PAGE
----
Auslander mines the premise, not just for laughs (which are many), but for occasions to express a bitter contrarianism toward Holocaust piety and the conventional wisdom on nearly everything else. Raised and schooled in the ultra-Orthodox town of Monsey, New York, Auslander fled it and Orthodoxy as soon as he could, wanting nothing more to do with the Jews except to keep writing about them. Beware of God, a collection of stories, and Foreskin’s Lament, a memoir filled with comic hostility toward Judaism, followed. Normally he would be called a self-hating Jew, except that he’d probably welcome the accusation. “We’d have far fewer problems in this world if more people had the courage to be self-hating,” he observes in Hope: A Tragedy.

The story is straightforward. Kugel slowly sinks to his destruction as he tries to make Anne Frank comfortable—he buys her Streit’s matzot, printer paper, a pillow-top queen-sized mattress—while also trying to mollify his wife Bree, who only wants Anne Frank out of their attic. Meanwhile, he must watch out for an arsonist who is burning down farmhouses in the area, hold onto his job as a salesman for a green company that sells products made of recycled materials, and care for his mother, who pretends to be a Holocaust survivor. (She holds a lamp shade. “This,” she says, “is my aunt.” It says Made in Taiwan, Kubel notes. “Well, they’re not going to write ‘Made in Buchenwald’ on it, are they?”)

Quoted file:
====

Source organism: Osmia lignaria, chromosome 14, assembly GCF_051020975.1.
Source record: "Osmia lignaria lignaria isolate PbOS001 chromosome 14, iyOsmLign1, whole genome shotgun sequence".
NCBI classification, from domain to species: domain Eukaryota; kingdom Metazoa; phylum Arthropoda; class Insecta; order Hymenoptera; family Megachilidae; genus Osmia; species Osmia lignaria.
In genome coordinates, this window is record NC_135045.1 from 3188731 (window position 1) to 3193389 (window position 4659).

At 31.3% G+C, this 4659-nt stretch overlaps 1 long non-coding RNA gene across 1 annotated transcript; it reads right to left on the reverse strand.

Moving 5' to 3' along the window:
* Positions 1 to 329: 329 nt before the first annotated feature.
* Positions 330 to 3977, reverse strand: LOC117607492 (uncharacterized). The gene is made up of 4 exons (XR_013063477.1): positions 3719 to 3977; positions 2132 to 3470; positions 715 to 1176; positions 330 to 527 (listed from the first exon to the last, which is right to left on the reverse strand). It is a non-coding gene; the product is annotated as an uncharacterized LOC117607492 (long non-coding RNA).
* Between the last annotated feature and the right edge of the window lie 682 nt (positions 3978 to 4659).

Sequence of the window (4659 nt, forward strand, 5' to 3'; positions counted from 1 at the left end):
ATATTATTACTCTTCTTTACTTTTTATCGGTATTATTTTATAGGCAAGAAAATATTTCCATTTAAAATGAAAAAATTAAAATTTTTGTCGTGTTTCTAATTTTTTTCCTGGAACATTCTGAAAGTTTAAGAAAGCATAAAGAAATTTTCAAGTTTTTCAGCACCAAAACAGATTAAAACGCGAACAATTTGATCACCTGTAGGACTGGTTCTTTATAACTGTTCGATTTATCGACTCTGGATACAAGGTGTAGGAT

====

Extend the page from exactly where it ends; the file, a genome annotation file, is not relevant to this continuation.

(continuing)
The story is little more than an inoffensive gelatin shaped to hold jokes, wisecracks, and mutterings of dissent. The death of poetry, Auslander says, is one death you couldn’t pin on the Nazis. Everyone talks about Auschwitz, he notices; why do you never hear anything about Chelmno? For people who believe there is a reason for everything, the reason is always to teach a positive lesson. “The reason was never because life’s a bummer,” he points out, “or because whoever or whatever the Reason for Everything is, it finds our misery kind of funny.”

Auslander is very funny, but he has a serious message to deliver. Hope is a tragedy, he is convinced—hence his title. Hope is the cause of anguish and hatred and sadness and death. Hitler was an optimist. Auslander says this repeatedly. “Have you ever heard of anything so outrageously hopeful as the Final Solution?” he writes. “Not just that there could be a solution—to anything, mind you, while we have yet to cure the common cold—but a final one, no less!” In its irreverence and impiety, Auslander’s novel is not such a strange contribution to the torrent of Jewish ideas, but in suffusing bitterness with irresistible humor, it is a distressingly effective one. I so wanted to hate it, but sad to say, Hope: A Tragedy is one of the funniest comic novels in several years—perhaps the funniest ever by a non-Jewish Jew.

Addendum: Originally written to run in Commentary last January, this review was spiked. It appears here for the first time. A paperback edition of the novel will be released next month.